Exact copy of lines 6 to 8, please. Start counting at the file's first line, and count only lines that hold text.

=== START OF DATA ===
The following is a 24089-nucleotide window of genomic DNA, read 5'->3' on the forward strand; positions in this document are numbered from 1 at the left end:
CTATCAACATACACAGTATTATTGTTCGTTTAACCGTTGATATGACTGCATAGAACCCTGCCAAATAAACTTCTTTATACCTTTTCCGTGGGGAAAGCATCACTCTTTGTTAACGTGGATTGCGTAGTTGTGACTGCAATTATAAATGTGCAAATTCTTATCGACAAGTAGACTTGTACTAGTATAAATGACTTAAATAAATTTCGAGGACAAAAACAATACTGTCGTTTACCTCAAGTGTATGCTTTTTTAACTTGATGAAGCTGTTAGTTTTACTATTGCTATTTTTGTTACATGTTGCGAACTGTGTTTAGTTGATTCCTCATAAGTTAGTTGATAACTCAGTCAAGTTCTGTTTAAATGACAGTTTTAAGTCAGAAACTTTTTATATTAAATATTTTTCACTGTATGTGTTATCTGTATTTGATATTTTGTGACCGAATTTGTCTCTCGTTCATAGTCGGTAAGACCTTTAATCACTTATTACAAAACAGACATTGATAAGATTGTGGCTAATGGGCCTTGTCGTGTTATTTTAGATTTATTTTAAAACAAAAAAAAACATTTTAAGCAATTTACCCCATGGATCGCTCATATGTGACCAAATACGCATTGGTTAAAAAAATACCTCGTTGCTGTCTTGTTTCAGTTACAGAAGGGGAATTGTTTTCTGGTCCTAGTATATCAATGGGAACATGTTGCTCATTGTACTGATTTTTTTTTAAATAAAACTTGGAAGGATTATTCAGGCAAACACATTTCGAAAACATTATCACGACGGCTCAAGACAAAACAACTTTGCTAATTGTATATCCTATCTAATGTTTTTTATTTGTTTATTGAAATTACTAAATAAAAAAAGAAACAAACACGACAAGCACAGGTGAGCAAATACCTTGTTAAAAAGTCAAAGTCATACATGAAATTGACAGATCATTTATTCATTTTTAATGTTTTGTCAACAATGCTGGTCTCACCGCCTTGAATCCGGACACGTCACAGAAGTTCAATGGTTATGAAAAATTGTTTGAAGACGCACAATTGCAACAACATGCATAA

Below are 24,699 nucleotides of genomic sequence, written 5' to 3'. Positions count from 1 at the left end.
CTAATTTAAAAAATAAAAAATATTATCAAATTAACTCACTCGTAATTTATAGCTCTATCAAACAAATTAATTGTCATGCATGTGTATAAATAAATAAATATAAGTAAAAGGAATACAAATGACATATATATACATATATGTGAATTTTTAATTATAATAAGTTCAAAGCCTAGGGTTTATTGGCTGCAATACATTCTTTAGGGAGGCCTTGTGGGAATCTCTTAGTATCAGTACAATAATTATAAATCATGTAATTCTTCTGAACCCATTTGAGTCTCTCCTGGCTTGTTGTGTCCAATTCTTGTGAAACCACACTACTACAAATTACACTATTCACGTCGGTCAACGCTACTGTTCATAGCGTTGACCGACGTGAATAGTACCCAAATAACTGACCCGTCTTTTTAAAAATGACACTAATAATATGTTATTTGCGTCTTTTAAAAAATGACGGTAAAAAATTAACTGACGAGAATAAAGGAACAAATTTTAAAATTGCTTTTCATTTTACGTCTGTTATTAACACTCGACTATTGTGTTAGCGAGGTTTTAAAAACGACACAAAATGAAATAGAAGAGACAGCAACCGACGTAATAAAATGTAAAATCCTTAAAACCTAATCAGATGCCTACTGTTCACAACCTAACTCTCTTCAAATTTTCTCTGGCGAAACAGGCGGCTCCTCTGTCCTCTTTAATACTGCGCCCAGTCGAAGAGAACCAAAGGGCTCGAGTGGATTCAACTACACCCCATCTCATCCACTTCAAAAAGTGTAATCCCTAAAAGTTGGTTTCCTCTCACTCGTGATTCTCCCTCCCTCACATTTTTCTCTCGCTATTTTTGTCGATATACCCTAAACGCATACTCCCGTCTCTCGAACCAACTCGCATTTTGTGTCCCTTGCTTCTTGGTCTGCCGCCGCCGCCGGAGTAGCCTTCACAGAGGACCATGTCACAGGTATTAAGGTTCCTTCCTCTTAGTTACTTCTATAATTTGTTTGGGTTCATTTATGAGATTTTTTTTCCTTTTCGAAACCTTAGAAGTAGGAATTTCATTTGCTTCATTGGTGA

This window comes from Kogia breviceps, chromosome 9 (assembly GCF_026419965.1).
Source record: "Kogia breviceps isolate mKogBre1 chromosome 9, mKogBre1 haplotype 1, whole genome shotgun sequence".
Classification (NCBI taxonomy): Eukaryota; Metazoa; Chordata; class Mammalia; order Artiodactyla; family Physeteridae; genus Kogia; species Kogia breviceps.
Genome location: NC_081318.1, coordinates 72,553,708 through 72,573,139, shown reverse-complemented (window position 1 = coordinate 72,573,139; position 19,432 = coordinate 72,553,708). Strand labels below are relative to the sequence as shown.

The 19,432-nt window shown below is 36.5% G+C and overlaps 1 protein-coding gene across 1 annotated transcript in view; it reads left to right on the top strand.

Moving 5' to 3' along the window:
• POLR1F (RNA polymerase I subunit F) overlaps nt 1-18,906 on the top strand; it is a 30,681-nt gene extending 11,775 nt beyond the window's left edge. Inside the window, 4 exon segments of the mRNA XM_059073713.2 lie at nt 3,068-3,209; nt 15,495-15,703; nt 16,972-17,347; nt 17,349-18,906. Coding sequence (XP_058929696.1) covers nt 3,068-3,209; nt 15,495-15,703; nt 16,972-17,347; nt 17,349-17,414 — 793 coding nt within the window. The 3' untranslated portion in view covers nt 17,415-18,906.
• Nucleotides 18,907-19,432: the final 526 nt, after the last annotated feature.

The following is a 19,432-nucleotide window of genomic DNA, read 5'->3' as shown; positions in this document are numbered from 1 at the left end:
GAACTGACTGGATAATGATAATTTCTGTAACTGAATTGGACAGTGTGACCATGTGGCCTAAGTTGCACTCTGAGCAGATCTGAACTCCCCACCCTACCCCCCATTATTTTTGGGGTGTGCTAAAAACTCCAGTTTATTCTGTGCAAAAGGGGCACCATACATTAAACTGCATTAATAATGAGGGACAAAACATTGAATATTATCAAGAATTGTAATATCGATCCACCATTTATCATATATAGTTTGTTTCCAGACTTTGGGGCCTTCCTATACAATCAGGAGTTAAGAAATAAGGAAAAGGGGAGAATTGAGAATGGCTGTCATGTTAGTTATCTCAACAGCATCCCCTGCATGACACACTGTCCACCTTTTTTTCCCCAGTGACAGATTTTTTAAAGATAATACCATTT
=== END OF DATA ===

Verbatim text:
Source record: "Kogia breviceps isolate mKogBre1 chromosome 9, mKogBre1 haplotype 1, whole genome shotgun sequence".
Classification (NCBI taxonomy): Eukaryota; Metazoa; Chordata; class Mammalia; order Artiodactyla; family Physeteridae; genus Kogia; species Kogia breviceps.
Genome location: NC_081318.1, coordinates 72,553,708 through 72,573,139, shown reverse-complemented (window position 1 = coordinate 72,573,139; position 19,432 = coordinate 72,553,708). Strand labels below are relative to the sequence as shown.